"We've got everything that we need here," says Lita Sheldon, communications manager. "Access to DSL or ISPN, all that's possible. We're in a great position to spend our money wisely and go out and drag our tribal members into the 21st century."
Technology Leap kicked off with the most logical step: education. McCoy approached the local Everett Community College administration about helping the tribe provide on-reservation computer classes. Starting with "find the power switch" basics, classes progress to include computer operation programs, programming, networking, engineering, software engineering, database management and Web site management.
The entire program, which will take from 10 to 15 years to implement, is so vast Everett Community College instructors called in administrators and teachers from the University of Washington's Bothel branch for help. Senior programming, networking and engineering students at the university jumped in, providing much needed technical ability in trade for invaluable hands-on field training.
"We have a list of 27 actual buildings throughout the reservation that are somehow going to be brought technologically up to speed," says Maureen Hoban, program manager for Technology Leap. "I have students out literally measuring buildings, trying to find blueprints, trying to get the physical part of this thing organized."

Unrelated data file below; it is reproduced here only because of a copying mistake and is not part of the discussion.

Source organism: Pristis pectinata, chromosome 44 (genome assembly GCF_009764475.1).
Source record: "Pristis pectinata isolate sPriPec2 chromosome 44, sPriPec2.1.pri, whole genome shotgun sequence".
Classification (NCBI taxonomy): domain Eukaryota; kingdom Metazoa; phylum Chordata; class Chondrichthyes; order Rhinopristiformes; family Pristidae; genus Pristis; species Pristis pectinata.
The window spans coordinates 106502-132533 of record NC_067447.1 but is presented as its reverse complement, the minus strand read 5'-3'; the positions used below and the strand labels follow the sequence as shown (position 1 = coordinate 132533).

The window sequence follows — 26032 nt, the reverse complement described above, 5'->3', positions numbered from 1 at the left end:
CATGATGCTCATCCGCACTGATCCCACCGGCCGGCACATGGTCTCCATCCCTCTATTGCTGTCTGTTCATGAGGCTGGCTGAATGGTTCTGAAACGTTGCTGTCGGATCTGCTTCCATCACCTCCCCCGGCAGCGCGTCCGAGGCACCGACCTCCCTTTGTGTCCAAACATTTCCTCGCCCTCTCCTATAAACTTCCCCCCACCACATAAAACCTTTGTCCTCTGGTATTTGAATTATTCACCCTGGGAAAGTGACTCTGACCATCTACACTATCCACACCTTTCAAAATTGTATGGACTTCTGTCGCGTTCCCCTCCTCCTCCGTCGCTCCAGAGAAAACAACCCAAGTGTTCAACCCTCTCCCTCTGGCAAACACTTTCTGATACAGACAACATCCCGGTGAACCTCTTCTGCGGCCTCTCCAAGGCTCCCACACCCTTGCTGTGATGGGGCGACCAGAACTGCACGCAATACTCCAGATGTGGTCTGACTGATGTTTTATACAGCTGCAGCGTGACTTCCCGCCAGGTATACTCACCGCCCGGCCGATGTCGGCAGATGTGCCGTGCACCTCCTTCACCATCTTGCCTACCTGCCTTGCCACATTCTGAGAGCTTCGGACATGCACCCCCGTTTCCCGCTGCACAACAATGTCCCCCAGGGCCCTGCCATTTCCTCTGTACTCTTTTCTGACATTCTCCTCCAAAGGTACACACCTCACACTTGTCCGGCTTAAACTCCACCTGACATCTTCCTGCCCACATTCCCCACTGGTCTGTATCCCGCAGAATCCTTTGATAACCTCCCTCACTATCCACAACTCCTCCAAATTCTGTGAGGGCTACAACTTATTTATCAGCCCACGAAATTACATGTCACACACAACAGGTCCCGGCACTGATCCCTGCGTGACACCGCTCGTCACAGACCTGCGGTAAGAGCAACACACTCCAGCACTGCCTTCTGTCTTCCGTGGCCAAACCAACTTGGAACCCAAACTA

While students from the University of Washington bustle around the reservation, 16 tribal members, who enrolled in the two-year associate degree program last year, lend a hand pulling cable through dusty attics and musty basements. McCoy recently ran into several tribal members crawling out from underneath a building after running a communications trunk line from one building to another.
"I started to walk away from them and one of them said, 'John, wait a minute.' So I stopped and turned around and looked at them. And they said, 'Thank you for this great opportunity. You're really gonna get something.'
"And I said, 'You're welcome. You deserve it.'"
Educational grants pay for part of each student's tuition. The rest is handled by the tribe's higher education budget which currently runs at $780,000 per year.
Darlene Grayloe is one student who doesn't hesitate to admit that Technology Leap has changed her life. After her husband died last year, Grayloe, 63, was left wondering about her future. She signed up for a few classes in Excel and Word, then advanced to learning DOS and other system languages. This year she's taking software programming and hardware classes and is looking into electrical engineering.
"I just can't seem to learn enough of it and even my instructors can't always answer my questions," says Grayloe. "It is hard at first. But you're never too old to learn."
Of 16 students enrolled in the program last year, all 16 returned to classes this year. So promising is the program, that even the local school district has contacted McCoy about non-Native students attending classes on the reservation.
"A month ago one of the professors said, 'You know, John, this could be wildly successful and none of your students will want to stay. They'll want to work for Microsoft or biochemical companies.' And I just looked at him and smiled and said, 'Ain't that a great problem to have?"